There’s no way around it, you won’t be able to make a profit unless you bring in enough money to cover your costs. In the case of us alpaca ranchers your costs are happily itemized out on your Schedule F form. Your Schedule F is your Overhead cost and can include both fixed and variable costs. Believe it or not every ounce of your Schedule F goes into determining why you’re pricing a pair of alpaca socks the way you are.
What we are ultimately looking for is your MarkUp %. Let’s say a pair of alpaca socks costs you X to make/buy, what is the MU% to sell it at Y so you can make a profit?
So how do you come to find your MU%?
Expenses – think of everything! Schedule F, living expenses, your salary, outstanding loans, cost of product, etc
Sales Goals – Yup you must set a sales goal. How much do you want to sell this year? If you are just starting out your sales goal will probably be lower than your expenses. But you must set a goal for yourself never the less. Year 1 my goal was $5K Year 2 my goal was $20K for example.
Product Cost – Items that wouldn’t normally go into your Schedule F like wholesale purchases.
Profit – How much profit do you plan on making this year? I’ll be flat out honest with you, I’m year 3 into my alpaca business and my projected profit this year is -$35,000. Yup, I plan on being $35,000 in the hole. It’s not pretty but at least I understand where I am and what I need to do to eventually make a profit. Starting a farm from scratch is very expensive. If you’re looking for a more economical way to get started in alpacas see our post on Agsting.
Reduction% – there is always loss in any business and be sure to keep good records so you understand your losses. They could be anything from the death of an alpaca, several socks in a shipment with a slipped stitch, or moldy hay. If you do not know this % yet it is best to use 5% of our sales goal until you have records to support a different number. Calculating reduction 5% of 100,000 = 5,000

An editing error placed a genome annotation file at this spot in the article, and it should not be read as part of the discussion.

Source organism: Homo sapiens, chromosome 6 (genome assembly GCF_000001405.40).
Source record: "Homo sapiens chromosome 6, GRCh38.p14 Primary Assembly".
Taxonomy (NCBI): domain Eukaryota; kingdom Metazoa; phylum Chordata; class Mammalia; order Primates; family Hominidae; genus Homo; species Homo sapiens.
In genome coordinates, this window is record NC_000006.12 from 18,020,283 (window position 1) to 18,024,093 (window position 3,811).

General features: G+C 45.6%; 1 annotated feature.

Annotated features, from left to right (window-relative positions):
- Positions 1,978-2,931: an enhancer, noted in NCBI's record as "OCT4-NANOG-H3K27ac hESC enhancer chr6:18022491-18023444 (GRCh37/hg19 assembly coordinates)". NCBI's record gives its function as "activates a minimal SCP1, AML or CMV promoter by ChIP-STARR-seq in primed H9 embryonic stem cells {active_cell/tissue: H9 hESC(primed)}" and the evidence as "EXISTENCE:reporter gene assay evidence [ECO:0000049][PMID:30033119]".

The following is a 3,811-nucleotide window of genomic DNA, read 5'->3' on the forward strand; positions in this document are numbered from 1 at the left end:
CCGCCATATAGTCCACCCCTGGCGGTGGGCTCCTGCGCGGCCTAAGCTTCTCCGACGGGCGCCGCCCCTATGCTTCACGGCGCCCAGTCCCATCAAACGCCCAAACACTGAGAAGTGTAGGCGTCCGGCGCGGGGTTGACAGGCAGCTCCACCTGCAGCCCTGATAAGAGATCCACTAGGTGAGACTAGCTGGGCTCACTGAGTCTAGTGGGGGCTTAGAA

MU% = (Expenses + Reduction + Product Cost + Profit) divided by
(Sales Goal + Reduction)
My year 2 MU%
90.5%=($35,000 + $1,000 + $18,000 + -$35,000) / ($20,000 + $1,000)
These are my real numbers for 2010. My goal was not to attempt to cover any of my living expenses and I realized that I am starting out and yes I’m still paying off farm startup costs so minus $35,000 was a realistic “Profit” goal. I was very aggressive in my sales goal and have been working hard at doing $20,000 in sales this year.
So I have my rounded MU% of 90 now what? This is the % you will mark up your products. If it costs you $10 for a pair of socks then you will want to mark it up by 90%. $10 x 90% = $19 Tada! You have just priced your socks!
The same goes for pricing your livestock. You’ll want to take the cost of your dam and divide it by how many cria you plan to get out of her, 10 I think is a fair number, add that with your stud fee and what it costs for 1 year of care and mark that up with your MU% to see what your cria should sell for to make a profit. This is a bit of a cheating method because technically your Dam/Stud/Care is already in your Schedule F but this helps break it out and getting more profit is never a bad thing.
Alpaca Dam = $12,000 / 10 = $1,200
Stud Fee = $3,000
1yr Care = $100
total = $4,300
Cria Sale Price = $8,170
Of course you are not obligated to stay at that MU% and in the end it is your customers, competition and ability to sell that will determine your price. You might find that you can price higher than your MU% on some items but have to be lower with others. Be sure not to go to the extremems, too high and too low will cost you ultimately.
Good luck and may the sales be with you!